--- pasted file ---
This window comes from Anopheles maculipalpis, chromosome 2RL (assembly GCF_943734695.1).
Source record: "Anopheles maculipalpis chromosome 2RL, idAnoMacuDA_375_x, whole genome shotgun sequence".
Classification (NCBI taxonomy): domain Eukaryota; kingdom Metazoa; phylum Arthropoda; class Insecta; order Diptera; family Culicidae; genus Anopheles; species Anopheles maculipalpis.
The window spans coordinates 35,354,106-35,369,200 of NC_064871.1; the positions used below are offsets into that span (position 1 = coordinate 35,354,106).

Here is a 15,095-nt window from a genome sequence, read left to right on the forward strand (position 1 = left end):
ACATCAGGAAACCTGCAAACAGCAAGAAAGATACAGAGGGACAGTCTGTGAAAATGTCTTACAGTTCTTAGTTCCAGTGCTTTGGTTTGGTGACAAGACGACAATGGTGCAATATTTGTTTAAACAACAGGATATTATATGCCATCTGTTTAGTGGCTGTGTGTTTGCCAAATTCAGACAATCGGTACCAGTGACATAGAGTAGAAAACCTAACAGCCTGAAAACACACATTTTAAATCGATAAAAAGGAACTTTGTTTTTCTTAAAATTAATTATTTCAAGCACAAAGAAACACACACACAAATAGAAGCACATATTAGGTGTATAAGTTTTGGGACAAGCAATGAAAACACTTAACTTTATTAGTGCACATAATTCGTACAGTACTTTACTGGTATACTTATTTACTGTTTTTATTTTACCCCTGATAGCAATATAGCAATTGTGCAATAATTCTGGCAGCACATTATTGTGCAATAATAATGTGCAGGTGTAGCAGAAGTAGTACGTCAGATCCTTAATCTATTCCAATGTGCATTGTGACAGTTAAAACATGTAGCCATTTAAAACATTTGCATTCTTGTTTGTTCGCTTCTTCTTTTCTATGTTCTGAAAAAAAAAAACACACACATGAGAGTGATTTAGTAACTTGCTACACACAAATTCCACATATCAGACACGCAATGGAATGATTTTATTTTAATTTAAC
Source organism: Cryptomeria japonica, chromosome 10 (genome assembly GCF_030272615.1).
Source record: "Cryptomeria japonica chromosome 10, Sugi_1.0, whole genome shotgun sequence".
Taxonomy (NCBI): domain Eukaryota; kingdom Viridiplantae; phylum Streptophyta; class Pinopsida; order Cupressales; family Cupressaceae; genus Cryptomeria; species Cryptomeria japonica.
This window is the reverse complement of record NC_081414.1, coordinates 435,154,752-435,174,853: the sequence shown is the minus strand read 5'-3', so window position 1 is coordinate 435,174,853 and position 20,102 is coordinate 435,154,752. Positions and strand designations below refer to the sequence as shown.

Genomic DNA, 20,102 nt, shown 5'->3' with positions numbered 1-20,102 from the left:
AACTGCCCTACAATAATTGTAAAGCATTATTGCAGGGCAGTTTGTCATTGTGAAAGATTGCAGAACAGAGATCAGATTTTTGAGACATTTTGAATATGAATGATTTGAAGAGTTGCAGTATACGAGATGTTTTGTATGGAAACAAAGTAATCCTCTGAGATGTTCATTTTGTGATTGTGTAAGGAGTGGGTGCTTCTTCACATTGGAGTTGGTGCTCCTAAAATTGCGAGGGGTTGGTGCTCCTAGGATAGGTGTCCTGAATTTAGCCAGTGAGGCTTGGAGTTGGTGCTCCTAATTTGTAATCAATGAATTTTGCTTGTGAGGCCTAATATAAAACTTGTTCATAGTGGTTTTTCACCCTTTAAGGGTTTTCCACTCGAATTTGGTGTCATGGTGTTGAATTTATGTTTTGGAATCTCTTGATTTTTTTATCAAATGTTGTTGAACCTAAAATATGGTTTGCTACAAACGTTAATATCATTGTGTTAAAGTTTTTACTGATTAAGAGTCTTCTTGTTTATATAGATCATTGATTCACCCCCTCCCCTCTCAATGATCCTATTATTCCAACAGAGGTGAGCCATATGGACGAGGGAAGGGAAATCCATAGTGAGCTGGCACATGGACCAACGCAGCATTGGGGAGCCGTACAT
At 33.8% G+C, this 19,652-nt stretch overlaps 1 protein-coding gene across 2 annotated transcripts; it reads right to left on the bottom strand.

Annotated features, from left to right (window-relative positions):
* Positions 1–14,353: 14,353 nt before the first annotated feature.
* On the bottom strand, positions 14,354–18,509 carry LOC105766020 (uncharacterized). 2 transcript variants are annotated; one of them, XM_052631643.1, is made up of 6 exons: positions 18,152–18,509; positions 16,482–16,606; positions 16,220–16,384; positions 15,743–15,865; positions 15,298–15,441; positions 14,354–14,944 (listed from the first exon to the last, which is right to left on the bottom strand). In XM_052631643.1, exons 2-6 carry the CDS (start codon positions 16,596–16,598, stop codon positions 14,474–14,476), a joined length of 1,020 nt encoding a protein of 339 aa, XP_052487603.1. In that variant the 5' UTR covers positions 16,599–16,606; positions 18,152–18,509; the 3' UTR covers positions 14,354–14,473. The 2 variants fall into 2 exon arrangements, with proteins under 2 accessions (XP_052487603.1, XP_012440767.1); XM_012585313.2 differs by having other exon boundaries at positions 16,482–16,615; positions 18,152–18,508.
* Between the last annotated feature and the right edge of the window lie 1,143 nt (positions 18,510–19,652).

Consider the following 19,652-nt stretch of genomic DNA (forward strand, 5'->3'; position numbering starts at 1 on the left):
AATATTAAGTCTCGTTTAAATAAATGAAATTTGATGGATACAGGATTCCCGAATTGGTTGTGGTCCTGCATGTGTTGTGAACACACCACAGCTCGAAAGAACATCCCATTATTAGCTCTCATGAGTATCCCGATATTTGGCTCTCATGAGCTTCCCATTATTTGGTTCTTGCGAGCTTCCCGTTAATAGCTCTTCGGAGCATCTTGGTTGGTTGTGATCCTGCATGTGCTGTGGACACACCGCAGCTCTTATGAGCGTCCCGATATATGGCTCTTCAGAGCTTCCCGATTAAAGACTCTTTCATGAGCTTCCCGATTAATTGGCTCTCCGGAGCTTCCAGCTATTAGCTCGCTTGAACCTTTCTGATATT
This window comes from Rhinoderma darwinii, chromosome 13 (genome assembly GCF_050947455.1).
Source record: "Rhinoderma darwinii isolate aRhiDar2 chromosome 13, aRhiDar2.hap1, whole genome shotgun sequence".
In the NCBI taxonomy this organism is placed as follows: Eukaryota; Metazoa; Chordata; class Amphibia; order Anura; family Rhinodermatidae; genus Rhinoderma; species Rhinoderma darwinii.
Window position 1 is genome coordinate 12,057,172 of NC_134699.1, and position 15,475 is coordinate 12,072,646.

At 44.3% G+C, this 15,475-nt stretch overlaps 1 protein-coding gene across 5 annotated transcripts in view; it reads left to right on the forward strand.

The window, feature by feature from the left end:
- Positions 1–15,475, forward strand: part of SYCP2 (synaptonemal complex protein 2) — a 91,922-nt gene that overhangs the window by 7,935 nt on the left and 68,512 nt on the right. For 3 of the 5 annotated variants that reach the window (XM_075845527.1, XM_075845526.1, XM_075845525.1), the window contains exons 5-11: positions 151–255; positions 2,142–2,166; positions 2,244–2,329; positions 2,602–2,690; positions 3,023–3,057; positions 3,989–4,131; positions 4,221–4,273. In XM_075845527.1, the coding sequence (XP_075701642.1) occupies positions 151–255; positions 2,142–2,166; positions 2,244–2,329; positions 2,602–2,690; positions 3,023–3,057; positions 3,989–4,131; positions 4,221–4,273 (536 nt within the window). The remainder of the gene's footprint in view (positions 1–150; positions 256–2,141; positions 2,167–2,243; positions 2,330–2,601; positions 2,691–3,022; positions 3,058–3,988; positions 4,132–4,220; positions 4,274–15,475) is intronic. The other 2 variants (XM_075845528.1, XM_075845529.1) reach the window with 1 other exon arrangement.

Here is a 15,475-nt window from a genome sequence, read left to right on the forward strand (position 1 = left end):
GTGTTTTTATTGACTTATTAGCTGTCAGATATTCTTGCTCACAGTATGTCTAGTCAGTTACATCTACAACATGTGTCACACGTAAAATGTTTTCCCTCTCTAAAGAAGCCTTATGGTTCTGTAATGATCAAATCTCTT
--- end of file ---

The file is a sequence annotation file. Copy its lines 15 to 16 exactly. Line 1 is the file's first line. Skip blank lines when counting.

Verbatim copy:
* Positions 1–14,353: 14,353 nt before the first annotated feature.
* On the bottom strand, positions 14,354–18,509 carry LOC105766020 (uncharacterized). 2 transcript variants are annotated; one of them, XM_052631643.1, is made up of 6 exons: positions 18,152–18,509; positions 16,482–16,606; positions 16,220–16,384; positions 15,743–15,865; positions 15,298–15,441; positions 14,354–14,944 (listed from the first exon to the last, which is right to left on the bottom strand). In XM_052631643.1, exons 2-6 carry the CDS (start codon positions 16,596–16,598, stop codon positions 14,474–14,476), a joined length of 1,020 nt encoding a protein of 339 aa, XP_052487603.1. In that variant the 5' UTR covers positions 16,599–16,606; positions 18,152–18,509; the 3' UTR covers positions 14,354–14,473. The 2 variants fall into 2 exon arrangements, with proteins under 2 accessions (XP_052487603.1, XP_012440767.1); XM_012585313.2 differs by having other exon boundaries at positions 16,482–16,615; positions 18,152–18,508.